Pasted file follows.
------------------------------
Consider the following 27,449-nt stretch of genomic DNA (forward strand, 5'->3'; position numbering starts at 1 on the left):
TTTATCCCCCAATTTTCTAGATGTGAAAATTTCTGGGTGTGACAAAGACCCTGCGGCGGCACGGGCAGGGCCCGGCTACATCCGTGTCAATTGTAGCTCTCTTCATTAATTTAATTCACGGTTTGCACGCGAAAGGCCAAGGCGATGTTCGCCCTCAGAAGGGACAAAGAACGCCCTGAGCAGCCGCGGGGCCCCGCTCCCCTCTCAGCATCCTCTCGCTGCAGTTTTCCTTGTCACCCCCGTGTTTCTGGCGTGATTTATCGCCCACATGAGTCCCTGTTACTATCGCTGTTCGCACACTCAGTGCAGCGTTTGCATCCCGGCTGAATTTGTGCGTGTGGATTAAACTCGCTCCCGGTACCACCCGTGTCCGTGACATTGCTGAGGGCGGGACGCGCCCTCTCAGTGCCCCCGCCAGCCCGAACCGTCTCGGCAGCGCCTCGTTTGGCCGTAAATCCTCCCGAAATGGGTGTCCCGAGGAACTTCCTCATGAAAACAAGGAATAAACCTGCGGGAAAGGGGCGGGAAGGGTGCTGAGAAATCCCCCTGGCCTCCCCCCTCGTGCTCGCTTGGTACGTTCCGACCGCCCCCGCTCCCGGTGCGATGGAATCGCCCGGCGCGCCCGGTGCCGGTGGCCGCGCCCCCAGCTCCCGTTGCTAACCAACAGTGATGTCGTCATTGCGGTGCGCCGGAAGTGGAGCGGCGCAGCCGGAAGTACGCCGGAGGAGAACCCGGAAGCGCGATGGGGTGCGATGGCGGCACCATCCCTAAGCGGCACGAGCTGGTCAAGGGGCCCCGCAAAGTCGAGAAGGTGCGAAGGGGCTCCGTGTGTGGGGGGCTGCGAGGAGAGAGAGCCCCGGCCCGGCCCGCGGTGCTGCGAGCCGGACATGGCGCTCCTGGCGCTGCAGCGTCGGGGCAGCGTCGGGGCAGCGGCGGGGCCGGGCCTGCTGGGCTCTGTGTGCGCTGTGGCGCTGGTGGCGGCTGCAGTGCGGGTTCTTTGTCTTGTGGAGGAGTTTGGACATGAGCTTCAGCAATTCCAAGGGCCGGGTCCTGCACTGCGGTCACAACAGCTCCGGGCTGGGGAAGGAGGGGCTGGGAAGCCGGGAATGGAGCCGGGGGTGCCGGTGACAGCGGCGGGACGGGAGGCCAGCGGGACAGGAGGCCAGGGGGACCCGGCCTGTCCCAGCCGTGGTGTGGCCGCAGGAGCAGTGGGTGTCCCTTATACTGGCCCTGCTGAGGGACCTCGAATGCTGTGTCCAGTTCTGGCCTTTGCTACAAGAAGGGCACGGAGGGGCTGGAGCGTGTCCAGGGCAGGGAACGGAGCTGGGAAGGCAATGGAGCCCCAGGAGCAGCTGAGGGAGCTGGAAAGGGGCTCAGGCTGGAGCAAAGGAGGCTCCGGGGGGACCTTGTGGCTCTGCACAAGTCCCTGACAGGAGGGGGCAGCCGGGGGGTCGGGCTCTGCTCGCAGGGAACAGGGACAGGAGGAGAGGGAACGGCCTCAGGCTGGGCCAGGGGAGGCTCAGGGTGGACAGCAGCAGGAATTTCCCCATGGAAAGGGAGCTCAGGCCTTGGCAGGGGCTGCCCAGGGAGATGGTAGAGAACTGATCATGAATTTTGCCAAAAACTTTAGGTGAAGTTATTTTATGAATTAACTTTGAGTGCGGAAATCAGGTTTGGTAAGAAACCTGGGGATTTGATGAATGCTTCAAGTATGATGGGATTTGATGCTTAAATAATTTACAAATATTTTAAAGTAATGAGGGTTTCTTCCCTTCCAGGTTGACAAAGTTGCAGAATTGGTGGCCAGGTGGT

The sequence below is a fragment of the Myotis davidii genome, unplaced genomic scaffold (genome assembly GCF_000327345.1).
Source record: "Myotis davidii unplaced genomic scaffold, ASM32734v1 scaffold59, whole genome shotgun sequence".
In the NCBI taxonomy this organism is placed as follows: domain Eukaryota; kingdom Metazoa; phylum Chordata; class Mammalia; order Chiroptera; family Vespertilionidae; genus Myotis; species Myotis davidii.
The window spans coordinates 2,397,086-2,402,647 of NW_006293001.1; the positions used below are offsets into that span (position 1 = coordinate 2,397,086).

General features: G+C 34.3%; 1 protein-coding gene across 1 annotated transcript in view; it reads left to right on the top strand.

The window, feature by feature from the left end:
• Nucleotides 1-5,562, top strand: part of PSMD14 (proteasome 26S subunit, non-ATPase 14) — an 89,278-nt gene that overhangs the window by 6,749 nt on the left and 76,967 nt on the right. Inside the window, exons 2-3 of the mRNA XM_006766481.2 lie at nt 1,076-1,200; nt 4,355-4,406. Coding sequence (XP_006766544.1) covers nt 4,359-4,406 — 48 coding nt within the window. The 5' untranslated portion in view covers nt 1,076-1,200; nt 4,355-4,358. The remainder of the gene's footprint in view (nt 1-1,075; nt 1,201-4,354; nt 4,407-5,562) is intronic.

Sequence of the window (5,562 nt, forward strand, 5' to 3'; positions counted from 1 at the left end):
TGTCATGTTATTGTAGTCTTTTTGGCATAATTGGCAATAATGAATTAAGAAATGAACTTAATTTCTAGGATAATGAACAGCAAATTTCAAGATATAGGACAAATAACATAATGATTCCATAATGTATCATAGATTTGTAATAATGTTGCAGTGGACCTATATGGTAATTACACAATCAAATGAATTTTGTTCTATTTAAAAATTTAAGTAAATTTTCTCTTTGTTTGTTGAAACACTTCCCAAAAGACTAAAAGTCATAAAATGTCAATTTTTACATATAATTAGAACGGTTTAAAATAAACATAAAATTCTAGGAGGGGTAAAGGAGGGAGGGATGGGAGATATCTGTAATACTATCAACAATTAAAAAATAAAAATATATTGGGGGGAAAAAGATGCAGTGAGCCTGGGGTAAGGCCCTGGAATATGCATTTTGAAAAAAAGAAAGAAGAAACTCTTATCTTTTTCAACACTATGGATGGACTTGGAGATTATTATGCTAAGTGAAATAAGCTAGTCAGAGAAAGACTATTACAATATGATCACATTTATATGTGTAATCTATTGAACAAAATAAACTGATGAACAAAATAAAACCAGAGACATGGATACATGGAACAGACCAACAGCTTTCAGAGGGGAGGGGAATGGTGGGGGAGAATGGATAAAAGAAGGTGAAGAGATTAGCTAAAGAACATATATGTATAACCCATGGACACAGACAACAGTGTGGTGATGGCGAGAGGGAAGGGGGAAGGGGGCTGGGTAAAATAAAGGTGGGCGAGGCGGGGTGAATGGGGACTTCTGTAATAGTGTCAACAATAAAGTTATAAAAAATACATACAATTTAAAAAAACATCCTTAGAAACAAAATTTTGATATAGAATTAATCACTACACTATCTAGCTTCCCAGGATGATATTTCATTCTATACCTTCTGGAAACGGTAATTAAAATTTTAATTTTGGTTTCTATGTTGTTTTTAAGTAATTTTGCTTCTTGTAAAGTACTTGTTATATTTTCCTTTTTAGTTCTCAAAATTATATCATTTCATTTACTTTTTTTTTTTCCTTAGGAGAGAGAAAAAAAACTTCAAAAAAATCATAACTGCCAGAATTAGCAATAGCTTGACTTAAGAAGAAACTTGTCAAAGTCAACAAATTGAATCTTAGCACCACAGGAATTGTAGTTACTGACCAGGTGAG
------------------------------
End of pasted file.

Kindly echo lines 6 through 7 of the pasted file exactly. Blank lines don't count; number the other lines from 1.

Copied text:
The window spans coordinates 2,397,086-2,402,647 of NW_006293001.1; the positions used below are offsets into that span (position 1 = coordinate 2,397,086).

General features: G+C 34.3%; 1 protein-coding gene across 1 annotated transcript in view; it reads left to right on the top strand.